UT plans vigil to observe Banned Books weekWritten by Justin R. Kalmes | | firstname.lastname@example.org
Paulette Kilmer, a professor in the UT communication department, said attempts to censor books and other forms of information threaten American society’s right to think freely. The vigil, she said, provides an opportunity to remind people how relevant reading is in shaping the country’s culture.
“There are always folks who think they know better than we do on what we should read,” Kilmer said. “The marketplace of ideas only functions well if there is a free flow of discourse through it.”
The slogan for the 11th installment of the annual event is “Closing books closes possibilities.” From 9 a.m. to 5:30 p.m. Sept. 25 in the UT Honors Program building on the second floor of Sullivan Hall, speakers will discuss various censorship attempts throughout history and their effects.
Kilmer said the event has grown from as few as three or four students and her reading passages from banned books to a daylong event that draws 300 or more.
“It’s very important for us to have one day in the year when we take stock of the crucial role that reading and thinking freely play in our democracy,” she said.
English professor Tom Barden, who is also director of the UT Honors Program, is scheduled to make the keynote address with his presentation, “John Steinbeck and the Vietnam War.” Barden said he will talk about the famed author’s self-censorship during his coverage of the Vietnam War.
Both of Steinbeck’s sons served during the war, and President Lyndon B. Johnson was a close friend of the writer, Barden said. Steinbeck’s dispatches from Vietnam described a winnable war that was going as planned; however, his private letters painted a different picture, he said.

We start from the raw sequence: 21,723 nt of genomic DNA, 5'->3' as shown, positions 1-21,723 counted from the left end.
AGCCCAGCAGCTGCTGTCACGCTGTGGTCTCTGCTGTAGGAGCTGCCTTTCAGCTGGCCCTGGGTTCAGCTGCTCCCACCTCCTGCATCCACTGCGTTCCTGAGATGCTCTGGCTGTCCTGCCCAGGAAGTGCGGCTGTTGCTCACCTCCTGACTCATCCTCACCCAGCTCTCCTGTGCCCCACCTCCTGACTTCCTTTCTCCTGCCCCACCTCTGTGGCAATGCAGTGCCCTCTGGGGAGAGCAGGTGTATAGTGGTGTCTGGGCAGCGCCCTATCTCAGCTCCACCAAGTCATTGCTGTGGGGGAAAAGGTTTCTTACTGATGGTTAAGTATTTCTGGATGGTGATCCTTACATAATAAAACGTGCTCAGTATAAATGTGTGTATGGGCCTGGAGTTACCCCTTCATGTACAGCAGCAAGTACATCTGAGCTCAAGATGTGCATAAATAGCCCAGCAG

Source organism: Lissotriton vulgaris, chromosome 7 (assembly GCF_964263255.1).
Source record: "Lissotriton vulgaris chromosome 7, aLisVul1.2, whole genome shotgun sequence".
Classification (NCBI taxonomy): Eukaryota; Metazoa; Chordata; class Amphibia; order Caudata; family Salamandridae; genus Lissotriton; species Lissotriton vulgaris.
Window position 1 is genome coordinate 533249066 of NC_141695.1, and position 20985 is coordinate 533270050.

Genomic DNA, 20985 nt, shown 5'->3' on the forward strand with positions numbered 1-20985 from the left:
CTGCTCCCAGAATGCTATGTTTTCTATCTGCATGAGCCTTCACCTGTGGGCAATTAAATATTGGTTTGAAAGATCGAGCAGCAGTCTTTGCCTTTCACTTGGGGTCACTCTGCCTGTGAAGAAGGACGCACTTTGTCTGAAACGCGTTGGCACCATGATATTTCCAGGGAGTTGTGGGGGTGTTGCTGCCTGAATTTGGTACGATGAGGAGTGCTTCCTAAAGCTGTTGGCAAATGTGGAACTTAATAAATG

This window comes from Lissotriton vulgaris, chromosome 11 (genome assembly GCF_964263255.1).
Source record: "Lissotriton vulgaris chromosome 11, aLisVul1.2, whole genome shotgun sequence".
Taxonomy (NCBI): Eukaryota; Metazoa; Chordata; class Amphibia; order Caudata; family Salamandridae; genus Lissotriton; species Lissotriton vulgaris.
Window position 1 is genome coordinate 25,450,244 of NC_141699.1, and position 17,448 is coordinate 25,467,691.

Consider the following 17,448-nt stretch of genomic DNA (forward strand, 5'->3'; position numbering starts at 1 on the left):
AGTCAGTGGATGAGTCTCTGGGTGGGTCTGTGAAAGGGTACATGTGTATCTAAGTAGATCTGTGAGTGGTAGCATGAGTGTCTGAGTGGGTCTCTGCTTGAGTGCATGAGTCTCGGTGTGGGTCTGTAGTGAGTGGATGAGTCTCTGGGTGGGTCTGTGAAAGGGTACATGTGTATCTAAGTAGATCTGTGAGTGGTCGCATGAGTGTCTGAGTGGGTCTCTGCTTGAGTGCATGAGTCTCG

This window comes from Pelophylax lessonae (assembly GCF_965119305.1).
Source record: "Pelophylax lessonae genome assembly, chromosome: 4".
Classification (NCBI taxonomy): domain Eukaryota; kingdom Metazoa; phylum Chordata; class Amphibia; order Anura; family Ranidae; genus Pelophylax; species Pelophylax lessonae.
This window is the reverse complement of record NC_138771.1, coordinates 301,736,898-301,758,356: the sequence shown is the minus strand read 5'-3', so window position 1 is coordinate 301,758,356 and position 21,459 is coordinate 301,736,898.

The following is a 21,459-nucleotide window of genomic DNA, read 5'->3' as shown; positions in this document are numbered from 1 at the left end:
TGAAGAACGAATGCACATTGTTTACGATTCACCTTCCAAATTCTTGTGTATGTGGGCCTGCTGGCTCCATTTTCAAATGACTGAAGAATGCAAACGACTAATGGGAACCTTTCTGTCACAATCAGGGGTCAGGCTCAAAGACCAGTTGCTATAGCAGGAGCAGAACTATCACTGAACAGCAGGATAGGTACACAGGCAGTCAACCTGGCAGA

“It’s a pretty profound disconnect,” Barden said. “ … Because he didn’t want to betray his president and his buddy and didn’t want to talk against the war that his sons were in, he censored himself.”
Renee Heberle, co-director of the university’s law and social thought program, plans to speak about the arguments and debates on how to deal with the issue of pornography. She said she will describe how the Supreme Court defines pornography and how some feminists are divided on the issue, among other things.
Heberle said it’s her first time participating in the event.
“I always think it’s important to talk about what the state is or is not doing regarding questions of expression. It’s our job to explore the critical issues and text that perhaps the mainstream and the majority would view as dangerous, disruptive or subversive,” she said.
Assistant professor Brian Hickam, librarian for the College of Health Science and Human Service, said he plans to talk about attempts to censor musical acts on a national scale. Part of his presentation will focus on Ohio-based acts such as Marilyn Manson, he said.
Hickam’s talk will also serve as a history lesson for students who aren’t old enough to remember the Parents Music Resource Council’s music censorship attempts in the 1980s, he said.
“I think the purpose of the event is to remind people that [censorship] does go on; and your freedom to read freely is also your freedom to think freely, and that nobody should be able to dictate morality,” Hickam said.
Kilmer said the event is of greater relevance because it is an election year. She said some political parties might favor stopping the public from reading criticism or thinking about perceptions of which they disapprove.
“The battle for the First Amendment is ongoing,” she said.